Celebrity Presence And The Failed Die-Out

Awhile ago a variety of celebrities declared themselves dead, not Tweeting and such until enough donations to fight AIDS came in.  Despite this being for a good cause, it was a failure at the time as noted.  The site now appears to have donations up to par, but it sort of looks like  . . . well judge for yourself (http://buylife.org/).

So why didn't this death-on-social-media have an immediate influx of donations?  I think part of it was the odd, kind of self-centered method of raising funds and the tastelessness of it.  The other part was that the celebrities stopped being celebrities.

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Cross-Cultural Efforts and ‘Not Getting It’

Few discussions of business start with the words "So, I was watching Godzilla: Final Wars" but this is going to be one of them.

So, I was watching "Godzilla: Final Wars", which was a giant festival of Kaiju-on-film (plus a lot else) done before the Godzilla movies took a hiatus.  In it, among many, many other famous monsters, was a parody of the American Godzilla.  Let us say this "Zilla" was not well treated in the movie, and it made me think about how the American Godzilla film frankly didn't get what Godzilla is about – and what that means for adaption of foreign material and ideas.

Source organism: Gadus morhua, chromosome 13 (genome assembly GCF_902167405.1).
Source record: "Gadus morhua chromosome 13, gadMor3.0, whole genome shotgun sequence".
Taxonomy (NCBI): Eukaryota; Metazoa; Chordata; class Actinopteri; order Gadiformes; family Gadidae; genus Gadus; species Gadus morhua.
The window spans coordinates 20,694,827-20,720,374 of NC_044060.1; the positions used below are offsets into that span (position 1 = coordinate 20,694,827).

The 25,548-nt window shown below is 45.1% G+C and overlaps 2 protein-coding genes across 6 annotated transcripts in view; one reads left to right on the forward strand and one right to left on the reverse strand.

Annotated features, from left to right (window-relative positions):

The American Godzilla treated the monster as having no personality – it was essentially a natural disaster.  The Godzilla films (and most Kaiju films, really) have creatures with personality.  Yes they're highly destructive, but they're highly destructive characters. The American film didn't get that.

Adapting foreign films, shows, and ideas to American media – or indeed adapting media from one culture to another – has one large risk well-illustrated by this film.

The risk of Not Getting It.

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Fandom, Culture, Economy, and The Future

I'm an old school fan.  Yes, I still have early Star Wars figures.  I saw Tron in theaters.  I was planning an IT career before some friends of mine were out of elementary school.  I've forgotten more about coding than some people I know learned in class.

(OK I'm also apparently cranky, but I digress).

I'm also currently living through the worst economic downturn I've seen, and I've seen a few.  So as I turn my cranky, fannish eyes upon the world, I'm actually wondering what the meltdown has done to geek culture and to progeek culture.

So bear with me as I analyze.  Also, you may if you wish, get off my lawn and stop listening to that gosh darn bad music.  Or you can listen to the cranky guy.

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